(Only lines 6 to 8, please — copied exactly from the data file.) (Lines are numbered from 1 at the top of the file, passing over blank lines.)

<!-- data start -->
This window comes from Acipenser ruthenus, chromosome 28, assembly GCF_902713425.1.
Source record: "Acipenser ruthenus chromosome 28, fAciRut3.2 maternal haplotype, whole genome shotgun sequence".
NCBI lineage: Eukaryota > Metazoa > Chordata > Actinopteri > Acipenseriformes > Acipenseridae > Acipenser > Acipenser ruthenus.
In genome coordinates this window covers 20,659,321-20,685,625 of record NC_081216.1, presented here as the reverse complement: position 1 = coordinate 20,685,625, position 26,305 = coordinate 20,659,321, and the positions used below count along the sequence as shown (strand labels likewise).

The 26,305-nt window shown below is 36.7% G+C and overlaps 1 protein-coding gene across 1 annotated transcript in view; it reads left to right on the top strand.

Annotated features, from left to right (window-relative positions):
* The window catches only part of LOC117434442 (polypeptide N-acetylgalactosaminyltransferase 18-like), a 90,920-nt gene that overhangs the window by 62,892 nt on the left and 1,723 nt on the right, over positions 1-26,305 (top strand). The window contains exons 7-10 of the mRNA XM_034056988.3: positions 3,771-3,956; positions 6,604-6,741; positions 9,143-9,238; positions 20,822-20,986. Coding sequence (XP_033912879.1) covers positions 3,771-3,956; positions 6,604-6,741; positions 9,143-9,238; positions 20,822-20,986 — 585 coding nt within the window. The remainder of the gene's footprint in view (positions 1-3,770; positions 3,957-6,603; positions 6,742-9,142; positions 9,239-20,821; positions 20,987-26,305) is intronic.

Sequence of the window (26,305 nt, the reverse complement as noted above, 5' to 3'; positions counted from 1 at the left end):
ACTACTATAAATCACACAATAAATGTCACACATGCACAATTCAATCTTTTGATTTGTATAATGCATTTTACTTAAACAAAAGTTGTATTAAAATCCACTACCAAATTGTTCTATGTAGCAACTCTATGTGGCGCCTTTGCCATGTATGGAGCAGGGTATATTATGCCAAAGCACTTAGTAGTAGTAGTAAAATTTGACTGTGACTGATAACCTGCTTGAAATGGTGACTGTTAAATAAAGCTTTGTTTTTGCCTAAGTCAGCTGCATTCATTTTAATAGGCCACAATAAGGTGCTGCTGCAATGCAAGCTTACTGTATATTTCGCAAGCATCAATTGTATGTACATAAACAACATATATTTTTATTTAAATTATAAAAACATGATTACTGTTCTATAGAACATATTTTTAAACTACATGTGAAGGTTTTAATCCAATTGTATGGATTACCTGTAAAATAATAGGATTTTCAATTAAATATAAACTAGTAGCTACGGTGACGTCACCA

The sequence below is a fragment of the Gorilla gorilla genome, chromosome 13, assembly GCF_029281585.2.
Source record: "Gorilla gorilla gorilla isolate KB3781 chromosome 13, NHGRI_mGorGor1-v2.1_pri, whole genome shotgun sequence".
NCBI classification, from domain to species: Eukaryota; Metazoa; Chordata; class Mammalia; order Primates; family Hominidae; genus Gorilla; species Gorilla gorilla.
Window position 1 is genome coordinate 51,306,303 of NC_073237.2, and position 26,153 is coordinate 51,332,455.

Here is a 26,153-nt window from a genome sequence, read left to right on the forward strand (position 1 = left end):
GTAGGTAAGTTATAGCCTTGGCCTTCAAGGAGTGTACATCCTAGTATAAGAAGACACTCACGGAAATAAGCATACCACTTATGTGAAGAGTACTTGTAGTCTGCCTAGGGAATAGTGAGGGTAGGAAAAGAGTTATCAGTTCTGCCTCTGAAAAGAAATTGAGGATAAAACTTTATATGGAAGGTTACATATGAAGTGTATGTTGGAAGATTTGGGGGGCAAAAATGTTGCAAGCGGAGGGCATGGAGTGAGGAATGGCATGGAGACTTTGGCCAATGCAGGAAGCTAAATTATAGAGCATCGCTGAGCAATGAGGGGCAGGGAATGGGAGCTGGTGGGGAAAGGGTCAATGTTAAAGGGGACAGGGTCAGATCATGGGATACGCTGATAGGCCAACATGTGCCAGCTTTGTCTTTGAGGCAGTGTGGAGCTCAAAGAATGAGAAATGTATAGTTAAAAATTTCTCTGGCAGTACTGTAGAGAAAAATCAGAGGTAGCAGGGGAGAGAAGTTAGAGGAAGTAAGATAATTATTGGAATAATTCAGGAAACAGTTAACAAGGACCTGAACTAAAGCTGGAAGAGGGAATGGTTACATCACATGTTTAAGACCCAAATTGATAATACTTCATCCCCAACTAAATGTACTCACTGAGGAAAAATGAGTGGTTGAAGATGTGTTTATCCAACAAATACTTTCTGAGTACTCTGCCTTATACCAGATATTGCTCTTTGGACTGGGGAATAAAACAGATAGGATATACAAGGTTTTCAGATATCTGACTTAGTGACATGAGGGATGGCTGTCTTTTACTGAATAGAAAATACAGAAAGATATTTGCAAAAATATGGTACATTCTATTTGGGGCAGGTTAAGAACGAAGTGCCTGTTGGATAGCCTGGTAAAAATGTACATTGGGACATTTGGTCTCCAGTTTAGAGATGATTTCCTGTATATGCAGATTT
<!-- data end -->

Annotated features, from left to right (window-relative positions):
* The window catches only part of LOC117434442 (polypeptide N-acetylgalactosaminyltransferase 18-like), a 90,920-nt gene that overhangs the window by 62,892 nt on the left and 1,723 nt on the right, over positions 1-26,305 (top strand). The window contains exons 7-10 of the mRNA XM_034056988.3: positions 3,771-3,956; positions 6,604-6,741; positions 9,143-9,238; positions 20,822-20,986. Coding sequence (XP_033912879.1) covers positions 3,771-3,956; positions 6,604-6,741; positions 9,143-9,238; positions 20,822-20,986 — 585 coding nt within the window. The remainder of the gene's footprint in view (positions 1-3,770; positions 3,957-6,603; positions 6,742-9,142; positions 9,239-20,821; positions 20,987-26,305) is intronic.

Sequence of the window (26,305 nt, the reverse complement as noted above, 5' to 3'; positions counted from 1 at the left end):